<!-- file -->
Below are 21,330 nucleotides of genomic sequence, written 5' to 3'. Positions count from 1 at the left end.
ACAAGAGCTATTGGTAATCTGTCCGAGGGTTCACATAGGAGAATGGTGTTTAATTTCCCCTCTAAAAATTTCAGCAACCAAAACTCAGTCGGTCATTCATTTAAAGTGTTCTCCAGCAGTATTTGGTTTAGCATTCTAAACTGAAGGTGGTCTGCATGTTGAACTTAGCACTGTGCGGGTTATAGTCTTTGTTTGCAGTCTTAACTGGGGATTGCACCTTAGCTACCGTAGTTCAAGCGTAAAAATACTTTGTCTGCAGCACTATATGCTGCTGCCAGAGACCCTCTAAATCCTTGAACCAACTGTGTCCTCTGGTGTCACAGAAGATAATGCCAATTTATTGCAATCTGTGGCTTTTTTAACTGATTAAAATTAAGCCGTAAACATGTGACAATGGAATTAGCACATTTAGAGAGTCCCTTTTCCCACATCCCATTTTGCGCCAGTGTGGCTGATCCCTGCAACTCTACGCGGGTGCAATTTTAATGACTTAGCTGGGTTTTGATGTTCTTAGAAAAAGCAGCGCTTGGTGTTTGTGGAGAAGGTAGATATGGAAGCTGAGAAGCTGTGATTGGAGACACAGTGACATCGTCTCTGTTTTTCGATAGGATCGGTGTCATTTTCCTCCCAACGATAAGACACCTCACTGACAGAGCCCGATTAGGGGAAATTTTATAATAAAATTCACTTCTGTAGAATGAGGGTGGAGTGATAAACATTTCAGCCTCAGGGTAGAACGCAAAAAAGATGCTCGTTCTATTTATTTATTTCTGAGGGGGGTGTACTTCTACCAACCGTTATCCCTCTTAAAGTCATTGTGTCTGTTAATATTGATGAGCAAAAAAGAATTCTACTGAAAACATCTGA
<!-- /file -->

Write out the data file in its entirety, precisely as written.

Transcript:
Below are 21,330 nucleotides of genomic sequence, written 5' to 3'. Positions count from 1 at the left end.
ACAAGAGCTATTGGTAATCTGTCCGAGGGTTCACATAGGAGAATGGTGTTTAATTTCCCCTCTAAAAATTTCAGCAACCAAAACTCAGTCGGTCATTCATTTAAAGTGTTCTCCAGCAGTATTTGGTTTAGCATTCTAAACTGAAGGTGGTCTGCATGTTGAACTTAGCACTGTGCGGGTTATAGTCTTTGTTTGCAGTCTTAACTGGGGATTGCACCTTAGCTACCGTAGTTCAAGCGTAAAAATACTTTGTCTGCAGCACTATATGCTGCTGCCAGAGACCCTCTAAATCCTTGAACCAACTGTGTCCTCTGGTGTCACAGAAGATAATGCCAATTTATTGCAATCTGTGGCTTTTTTAACTGATTAAAATTAAGCCGTAAACATGTGACAATGGAATTAGCACATTTAGAGAGTCCCTTTTCCCACATCCCATTTTGCGCCAGTGTGGCTGATCCCTGCAACTCTACGCGGGTGCAATTTTAATGACTTAGCTGGGTTTTGATGTTCTTAGAAAAAGCAGCGCTTGGTGTTTGTGGAGAAGGTAGATATGGAAGCTGAGAAGCTGTGATTGGAGACACAGTGACATCGTCTCTGTTTTTCGATAGGATCGGTGTCATTTTCCTCCCAACGATAAGACACCTCACTGACAGAGCCCGATTAGGGGAAATTTTATAATAAAATTCACTTCTGTAGAATGAGGGTGGAGTGATAAACATTTCAGCCTCAGGGTAGAACGCAAAAAAGATGCTCGTTCTATTTATTTATTTCTGAGGGGGGTGTACTTCTACCAACCGTTATCCCTCTTAAAGTCATTGTGTCTGTTAATATTGATGAGCAAAAAAGAATTCTACTGAAAACATCTGA